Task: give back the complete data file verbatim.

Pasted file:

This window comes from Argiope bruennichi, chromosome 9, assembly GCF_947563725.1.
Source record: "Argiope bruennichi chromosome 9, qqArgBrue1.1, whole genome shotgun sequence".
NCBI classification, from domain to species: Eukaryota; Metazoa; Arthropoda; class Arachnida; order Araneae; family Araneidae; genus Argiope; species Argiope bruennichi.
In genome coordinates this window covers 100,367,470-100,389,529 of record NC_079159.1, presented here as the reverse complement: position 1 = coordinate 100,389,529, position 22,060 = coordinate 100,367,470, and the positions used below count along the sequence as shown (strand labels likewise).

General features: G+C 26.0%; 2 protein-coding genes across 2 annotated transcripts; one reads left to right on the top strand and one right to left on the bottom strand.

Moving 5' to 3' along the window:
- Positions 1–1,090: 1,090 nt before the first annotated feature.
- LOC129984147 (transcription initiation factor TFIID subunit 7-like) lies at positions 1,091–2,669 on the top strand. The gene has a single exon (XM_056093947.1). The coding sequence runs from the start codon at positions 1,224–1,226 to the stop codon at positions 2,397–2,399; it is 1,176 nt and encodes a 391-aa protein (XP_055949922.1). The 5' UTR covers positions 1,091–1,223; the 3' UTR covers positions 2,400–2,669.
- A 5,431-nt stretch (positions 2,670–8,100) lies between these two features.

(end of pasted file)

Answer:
This window comes from Argiope bruennichi, chromosome 9, assembly GCF_947563725.1.
Source record: "Argiope bruennichi chromosome 9, qqArgBrue1.1, whole genome shotgun sequence".
NCBI classification, from domain to species: Eukaryota; Metazoa; Arthropoda; class Arachnida; order Araneae; family Araneidae; genus Argiope; species Argiope bruennichi.
In genome coordinates this window covers 100,367,470-100,389,529 of record NC_079159.1, presented here as the reverse complement: position 1 = coordinate 100,389,529, position 22,060 = coordinate 100,367,470, and the positions used below count along the sequence as shown (strand labels likewise).

General features: G+C 26.0%; 2 protein-coding genes across 2 annotated transcripts; one reads left to right on the top strand and one right to left on the bottom strand.

Moving 5' to 3' along the window:
- Positions 1–1,090: 1,090 nt before the first annotated feature.
- LOC129984147 (transcription initiation factor TFIID subunit 7-like) lies at positions 1,091–2,669 on the top strand. The gene has a single exon (XM_056093947.1). The coding sequence runs from the start codon at positions 1,224–1,226 to the stop codon at positions 2,397–2,399; it is 1,176 nt and encodes a 391-aa protein (XP_055949922.1). The 5' UTR covers positions 1,091–1,223; the 3' UTR covers positions 2,400–2,669.
- A 5,431-nt stretch (positions 2,670–8,100) lies between these two features.